M. John Harrison, like Joan Vinge or J.G. Ballard, hails from my terra incognita of the universe of sci-fi/fantasy authors. Over the years I’ve read praises of his fiction but have never read a word of it. Searching my shelves for something to review this week, I saw a copy of the Bantam omnibus of his novels and stories of Viriconium, a city in the twilight days of Earth. I have no memory of how, when, or where it came into my possession, but there it was. So I figured it was about time to investigate its unknown literary landscapes.
Harrison came to my attention from a pair of essays he wrote on the creation of fantasy. The first, “What It Might Be Like to Live in Viriconium,” is an attack on the effort to codify and specifiy the nature of fantasy. It opens with this bold statement:
The great modern fantasies were written out of religious, philosophical and psychological landscapes. They were sermons. They were metaphors. They were rhetoric. They were books, which means that the one thing they actually weren’t was countries with people in them.
For him, any effort to delineate geographical boundaries and the like in a work of fantasy undermines what really lies at its heart. He describes his own tales like this:
“Viriconium” is a theory about the power-structures culture is designed to hide; an allegory of language, how it can only fail; the statement of a philosophical (not to say ethological) despair. At the same time it is an unashamed postmodern fiction of the heart, out of which all the values we yearn for most have been swept precisely so that we will try to put them back again (and, in that attempt, look at them afresh).
The second essay “about why storytelling must take precedence over worldbuilding,” continues and extends the argument of the first with more vehemence:
Worldbuilding is dull. Worldbuilding literalises the urge to invent. Worldbuilding gives an unneccessary permission for acts of writing (indeed, for acts of reading). Worldbuilding numbs the reader’s ability to fulfil their part of the bargain, because it believes that it has to do everything around here if anything is going to get done.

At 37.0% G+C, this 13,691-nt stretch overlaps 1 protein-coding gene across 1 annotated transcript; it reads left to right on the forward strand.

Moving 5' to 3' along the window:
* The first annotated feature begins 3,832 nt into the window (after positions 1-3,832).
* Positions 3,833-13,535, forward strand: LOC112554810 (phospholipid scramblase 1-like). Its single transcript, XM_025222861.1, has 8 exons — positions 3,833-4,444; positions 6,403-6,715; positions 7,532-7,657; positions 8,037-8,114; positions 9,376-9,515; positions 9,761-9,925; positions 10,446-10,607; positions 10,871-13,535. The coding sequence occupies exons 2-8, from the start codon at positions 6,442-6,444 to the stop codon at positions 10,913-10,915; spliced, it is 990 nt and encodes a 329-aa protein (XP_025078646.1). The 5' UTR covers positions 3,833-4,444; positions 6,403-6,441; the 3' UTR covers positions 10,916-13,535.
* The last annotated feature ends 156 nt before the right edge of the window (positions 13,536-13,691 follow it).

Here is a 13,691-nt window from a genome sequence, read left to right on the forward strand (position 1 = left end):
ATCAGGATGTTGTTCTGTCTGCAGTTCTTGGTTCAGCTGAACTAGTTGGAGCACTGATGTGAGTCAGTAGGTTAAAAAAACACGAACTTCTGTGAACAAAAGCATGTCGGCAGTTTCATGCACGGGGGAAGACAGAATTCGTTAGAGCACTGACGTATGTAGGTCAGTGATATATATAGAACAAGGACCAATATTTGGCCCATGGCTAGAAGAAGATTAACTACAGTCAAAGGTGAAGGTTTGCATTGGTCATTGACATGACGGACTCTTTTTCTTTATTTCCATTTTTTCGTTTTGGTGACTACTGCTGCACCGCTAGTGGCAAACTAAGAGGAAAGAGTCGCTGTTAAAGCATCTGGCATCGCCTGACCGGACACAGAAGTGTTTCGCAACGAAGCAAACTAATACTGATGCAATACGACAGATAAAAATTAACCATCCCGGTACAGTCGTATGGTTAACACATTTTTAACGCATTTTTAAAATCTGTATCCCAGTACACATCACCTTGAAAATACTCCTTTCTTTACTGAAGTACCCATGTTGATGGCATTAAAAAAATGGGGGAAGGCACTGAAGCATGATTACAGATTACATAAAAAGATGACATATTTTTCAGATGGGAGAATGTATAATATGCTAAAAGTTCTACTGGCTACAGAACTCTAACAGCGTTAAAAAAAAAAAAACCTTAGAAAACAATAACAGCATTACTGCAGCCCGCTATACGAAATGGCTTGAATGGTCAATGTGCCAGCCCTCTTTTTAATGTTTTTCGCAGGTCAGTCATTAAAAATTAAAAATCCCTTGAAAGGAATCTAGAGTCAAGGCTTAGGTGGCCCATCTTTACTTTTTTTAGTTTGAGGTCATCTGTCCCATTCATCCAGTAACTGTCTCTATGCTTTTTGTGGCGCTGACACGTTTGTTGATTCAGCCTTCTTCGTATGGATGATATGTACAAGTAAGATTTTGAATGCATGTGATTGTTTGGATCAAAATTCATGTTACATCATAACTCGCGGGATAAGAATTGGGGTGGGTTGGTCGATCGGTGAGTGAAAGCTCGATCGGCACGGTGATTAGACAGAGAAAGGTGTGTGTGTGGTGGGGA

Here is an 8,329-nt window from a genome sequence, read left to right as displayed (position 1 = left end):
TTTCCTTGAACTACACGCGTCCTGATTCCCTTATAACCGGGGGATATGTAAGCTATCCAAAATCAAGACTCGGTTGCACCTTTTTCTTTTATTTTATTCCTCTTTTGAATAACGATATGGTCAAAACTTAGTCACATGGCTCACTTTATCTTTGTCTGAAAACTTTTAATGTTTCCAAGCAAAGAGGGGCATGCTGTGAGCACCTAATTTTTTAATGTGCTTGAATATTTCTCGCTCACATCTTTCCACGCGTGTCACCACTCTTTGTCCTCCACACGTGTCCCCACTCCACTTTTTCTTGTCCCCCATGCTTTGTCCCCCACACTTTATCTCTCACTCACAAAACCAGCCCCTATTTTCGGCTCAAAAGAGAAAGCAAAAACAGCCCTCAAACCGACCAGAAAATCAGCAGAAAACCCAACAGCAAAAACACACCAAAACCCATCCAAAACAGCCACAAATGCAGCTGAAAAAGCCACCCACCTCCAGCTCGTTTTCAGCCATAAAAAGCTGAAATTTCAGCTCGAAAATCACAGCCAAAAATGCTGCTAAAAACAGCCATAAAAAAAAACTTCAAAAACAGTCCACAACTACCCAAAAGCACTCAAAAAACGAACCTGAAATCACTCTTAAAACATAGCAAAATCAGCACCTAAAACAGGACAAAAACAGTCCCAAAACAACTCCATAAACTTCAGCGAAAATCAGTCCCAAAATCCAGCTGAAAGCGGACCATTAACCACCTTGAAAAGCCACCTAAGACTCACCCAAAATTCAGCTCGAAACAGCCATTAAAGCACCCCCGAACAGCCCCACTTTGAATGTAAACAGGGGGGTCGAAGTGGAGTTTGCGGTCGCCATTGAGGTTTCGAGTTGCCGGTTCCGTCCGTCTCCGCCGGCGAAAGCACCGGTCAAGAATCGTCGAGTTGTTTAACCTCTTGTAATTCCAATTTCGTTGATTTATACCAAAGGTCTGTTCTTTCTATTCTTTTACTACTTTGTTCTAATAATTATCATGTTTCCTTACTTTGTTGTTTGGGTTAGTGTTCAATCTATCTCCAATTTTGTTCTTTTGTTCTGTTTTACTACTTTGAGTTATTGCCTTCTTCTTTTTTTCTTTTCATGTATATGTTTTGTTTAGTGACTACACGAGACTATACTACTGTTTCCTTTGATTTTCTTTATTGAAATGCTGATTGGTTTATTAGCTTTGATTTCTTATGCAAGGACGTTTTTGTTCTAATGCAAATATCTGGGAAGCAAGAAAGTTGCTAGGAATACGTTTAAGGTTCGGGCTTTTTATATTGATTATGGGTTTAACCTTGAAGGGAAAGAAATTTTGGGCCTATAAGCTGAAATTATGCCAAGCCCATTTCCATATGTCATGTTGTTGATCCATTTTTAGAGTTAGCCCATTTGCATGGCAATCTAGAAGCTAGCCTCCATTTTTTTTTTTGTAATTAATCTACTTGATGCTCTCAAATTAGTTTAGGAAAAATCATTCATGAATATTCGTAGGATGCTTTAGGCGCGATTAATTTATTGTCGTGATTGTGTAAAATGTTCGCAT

Harrison makes a complex argument that intricate worldbuilding limits the ability of the reader to interpret the story. It undercuts real reading, which is a transaction between the reader and the text. His ideas make for confrontational reading in our current age of unending series. How many of us enjoy losing ourselves in a trilogy because we want to become lost in an author’s hyper-detailed secondary world, where we learn about everything from the ingredients in each dish at the feast, to exactly how the king’s regiments are organized, and the intricate details of court politics?
Because of pre-conceived notions I’d had about Harrison’s stories, I was surprised to discover that The Pastel City (1971), is a fairly orthodox Dying Earth tale. Numerous far-future civilizations have risen and fallen on Earth. Mighty technologies are used but are no longer understood, and must be scavenged from the great wastelands left by vanished cultures. Viriconium exists so far into the future that the world of today is not even a lost memory.
Some seventeen notable empires rose in the Middle Period of Earth. These were the Afternoon Cultures. All but one are unimportant to this narrative, and there is little need to speak of them save to say that none of them lasted for less than a millenium, none for more than ten; that each extracted such secrets and obtained such comforts as its nature (and the nature of the universe) enabled it to find; and that each fell back from the universe in confusion, dwindled, and died.
The basic plot of the story: aged hero straps on his sword one last time and sets out to save the queen, the daughter of his old lord. The hero is Lord tegeus-Cromis and the queen, who rules under the name Methvet, is really named Jane.
Queen Jane and her rule of Viriconium, the Pastel City, are under assault from her cousin, Queen Canna Moidart. The issue of a failed royal marriage between Jane’s uncle and the queen of the Northern barbarians, Canna Moidart has tried to force her claim to the throne of Viriconium with hordes of warriors and mysterious constructs dredged up from the ancient ruins of the Afternoon Cultures.